Japan - Health Ministry set to urge all local governments to go smoke-free..

February 19, 2010 - The Health, Labor and Welfare Ministry is set to urge all local governments to introduce a total ban on smoking in public places in principle to help prevent health hazards caused by secondhand smoke, sources said. Having judged that the mere separation of smoking areas is not adequate to protect people from secondhand smoke (SHS, environmental tobacco smoke, ETS, passive, sidestream involuntary smoking) the ministry is believed to be seeking a total ban in schools, hospitals, restaurants and other public places.

The ban would also extend to theaters, department stores, private and public offices, stations, hotels and amusement facilities. Taxis and buses would also be included in the ban.

The ministry will allow the operators of such facilities as restaurants and hotels to keep separated smoking areas as a tentative measure if the ban would seriously hurt their business. The ministry, however, would eventually seek the total ban in these facilities, too.

The notification will be issued under the name of the ministry's health service bureau chief in line with the Health Promotion Law. The law obliges facilities used by many people to introduce measures to prevent nonsmokers being affected by secondhand smoke. However, violators will not be penalized.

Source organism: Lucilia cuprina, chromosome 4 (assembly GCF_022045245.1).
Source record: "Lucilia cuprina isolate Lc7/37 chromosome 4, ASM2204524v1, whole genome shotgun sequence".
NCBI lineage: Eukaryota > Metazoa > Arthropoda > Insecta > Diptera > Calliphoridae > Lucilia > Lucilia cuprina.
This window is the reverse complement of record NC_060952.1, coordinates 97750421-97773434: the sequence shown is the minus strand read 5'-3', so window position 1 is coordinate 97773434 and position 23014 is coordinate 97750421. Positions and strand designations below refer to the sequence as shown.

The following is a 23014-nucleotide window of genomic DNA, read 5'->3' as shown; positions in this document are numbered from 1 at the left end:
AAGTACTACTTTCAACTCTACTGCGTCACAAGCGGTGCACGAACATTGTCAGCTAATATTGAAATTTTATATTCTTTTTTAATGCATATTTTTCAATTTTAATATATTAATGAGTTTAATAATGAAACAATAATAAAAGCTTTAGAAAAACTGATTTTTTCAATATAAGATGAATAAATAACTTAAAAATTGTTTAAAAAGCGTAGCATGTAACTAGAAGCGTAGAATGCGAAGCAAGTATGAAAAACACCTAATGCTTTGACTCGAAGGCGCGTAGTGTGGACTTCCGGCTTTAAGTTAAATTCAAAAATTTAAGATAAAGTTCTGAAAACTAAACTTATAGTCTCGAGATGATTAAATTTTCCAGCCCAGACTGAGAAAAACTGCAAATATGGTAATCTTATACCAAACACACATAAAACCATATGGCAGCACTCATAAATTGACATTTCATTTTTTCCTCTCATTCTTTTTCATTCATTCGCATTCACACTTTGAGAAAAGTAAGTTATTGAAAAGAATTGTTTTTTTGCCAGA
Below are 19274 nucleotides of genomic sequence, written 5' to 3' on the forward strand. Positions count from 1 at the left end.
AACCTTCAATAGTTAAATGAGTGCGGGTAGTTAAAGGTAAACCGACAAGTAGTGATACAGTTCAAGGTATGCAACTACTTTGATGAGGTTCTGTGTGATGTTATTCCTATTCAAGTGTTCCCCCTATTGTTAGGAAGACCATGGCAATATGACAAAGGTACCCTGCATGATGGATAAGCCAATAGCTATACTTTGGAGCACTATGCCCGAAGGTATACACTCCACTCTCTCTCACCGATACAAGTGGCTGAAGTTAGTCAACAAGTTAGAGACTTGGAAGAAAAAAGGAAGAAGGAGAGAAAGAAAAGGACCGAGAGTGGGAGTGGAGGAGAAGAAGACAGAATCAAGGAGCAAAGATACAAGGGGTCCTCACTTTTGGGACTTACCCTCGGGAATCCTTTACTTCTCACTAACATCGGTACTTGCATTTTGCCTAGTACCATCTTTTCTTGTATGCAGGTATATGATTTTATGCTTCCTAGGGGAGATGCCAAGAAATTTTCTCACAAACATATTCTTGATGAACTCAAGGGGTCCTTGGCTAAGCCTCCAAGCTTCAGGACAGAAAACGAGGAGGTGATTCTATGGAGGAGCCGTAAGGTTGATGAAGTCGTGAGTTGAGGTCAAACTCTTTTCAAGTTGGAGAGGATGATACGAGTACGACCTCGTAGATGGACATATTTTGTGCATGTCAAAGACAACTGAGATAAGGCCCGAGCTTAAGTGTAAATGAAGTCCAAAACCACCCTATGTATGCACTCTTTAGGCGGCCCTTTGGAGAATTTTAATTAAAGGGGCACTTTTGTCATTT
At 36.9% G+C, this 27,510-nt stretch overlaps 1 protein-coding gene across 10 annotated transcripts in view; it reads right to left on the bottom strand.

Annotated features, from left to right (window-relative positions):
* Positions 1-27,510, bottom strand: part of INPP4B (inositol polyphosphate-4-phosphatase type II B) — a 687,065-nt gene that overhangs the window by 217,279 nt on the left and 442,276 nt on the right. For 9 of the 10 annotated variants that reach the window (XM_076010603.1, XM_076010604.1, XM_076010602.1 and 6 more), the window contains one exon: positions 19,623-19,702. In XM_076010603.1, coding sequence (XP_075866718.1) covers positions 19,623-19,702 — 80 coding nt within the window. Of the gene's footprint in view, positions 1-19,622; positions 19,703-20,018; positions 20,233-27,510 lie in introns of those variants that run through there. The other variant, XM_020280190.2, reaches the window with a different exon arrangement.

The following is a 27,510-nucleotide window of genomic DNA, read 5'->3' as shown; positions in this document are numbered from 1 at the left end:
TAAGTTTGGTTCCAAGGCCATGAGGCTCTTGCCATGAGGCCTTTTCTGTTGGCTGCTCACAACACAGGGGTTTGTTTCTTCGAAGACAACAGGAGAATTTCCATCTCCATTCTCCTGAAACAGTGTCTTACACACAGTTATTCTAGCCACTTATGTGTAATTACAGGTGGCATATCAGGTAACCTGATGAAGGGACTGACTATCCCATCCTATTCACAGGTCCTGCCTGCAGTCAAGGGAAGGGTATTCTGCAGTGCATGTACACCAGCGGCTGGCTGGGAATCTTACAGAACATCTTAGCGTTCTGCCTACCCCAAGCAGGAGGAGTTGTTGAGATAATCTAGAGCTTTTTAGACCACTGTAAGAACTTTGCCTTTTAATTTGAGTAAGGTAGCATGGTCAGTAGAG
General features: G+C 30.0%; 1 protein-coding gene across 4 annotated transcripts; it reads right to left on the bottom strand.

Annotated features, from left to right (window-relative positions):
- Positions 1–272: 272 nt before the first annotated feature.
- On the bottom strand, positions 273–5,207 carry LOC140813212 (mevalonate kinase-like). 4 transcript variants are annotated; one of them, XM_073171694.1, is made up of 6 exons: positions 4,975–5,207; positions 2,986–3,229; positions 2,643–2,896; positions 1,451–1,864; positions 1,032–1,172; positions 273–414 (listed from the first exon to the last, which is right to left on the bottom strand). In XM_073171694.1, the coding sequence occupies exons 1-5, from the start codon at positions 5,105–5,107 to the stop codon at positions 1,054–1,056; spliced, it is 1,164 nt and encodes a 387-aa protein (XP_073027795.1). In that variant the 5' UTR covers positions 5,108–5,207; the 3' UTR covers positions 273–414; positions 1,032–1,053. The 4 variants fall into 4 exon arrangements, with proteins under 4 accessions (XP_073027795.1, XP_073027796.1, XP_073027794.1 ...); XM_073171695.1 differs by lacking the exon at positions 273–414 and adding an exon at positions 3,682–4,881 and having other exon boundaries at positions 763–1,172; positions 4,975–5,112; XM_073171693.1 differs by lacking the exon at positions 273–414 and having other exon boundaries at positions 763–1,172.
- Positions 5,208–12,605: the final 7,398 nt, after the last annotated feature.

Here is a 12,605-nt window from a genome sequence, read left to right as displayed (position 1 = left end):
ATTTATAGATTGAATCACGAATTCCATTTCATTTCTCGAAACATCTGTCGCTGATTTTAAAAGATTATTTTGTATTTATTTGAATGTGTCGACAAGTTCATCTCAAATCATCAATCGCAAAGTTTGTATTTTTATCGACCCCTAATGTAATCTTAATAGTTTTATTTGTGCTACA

A ministry panel of experts discussing ways to combat passive smoking in the workplace is to compile a report in April obliging business operators to try to prevent passive smoking. But opposition from business operators is expected as the measure would require a revision of the Industrial Safety and Health Law.

The Kanagawa prefectural government, which in April will be the nation's first local government to enforce an ordinance to ban smoking inside public spaces, welcomed the move. "We'd hoped our efforts would spread throughout the nation. It's great to hear that the national government decided to make the move," said Yasuo Ide, an official of the prefectural government's tobacco management office. (Kanagawa Eateries Going Smoke-Free.)

Bungaku Watanabe, editor in chief of monthly magazine Kinen (nonsmoking) Journal, said separate smoking areas are not enough to prevent secondhand smoke, and that people who want to quit smoking also need support. "A total ban on smoking is necessary. The government should go further than sending the notice," Watanabe said. "It's important to promote antitobacco measures by revising the law to impose penalty on offenders or by increasing tobacco prices."

Hisashi Nakai, secretary general of the Japan Food Service Association, an industrial body of restaurants and catering businesses, said that while it respected the basic societal trend toward protecting health through the prevention of secondhand smoke, it also wanted to cater to customers who wanted to enjoy tobacco while drinking at a bar. "We want to decide our policies after reading the notice and seeing the moves of local governments," he said.

Reference: Govt to urge total smoking ban in restaurants, hotels, The Yomiuri Shimbun, Yomiuri.co.jp, 2/19/2010.

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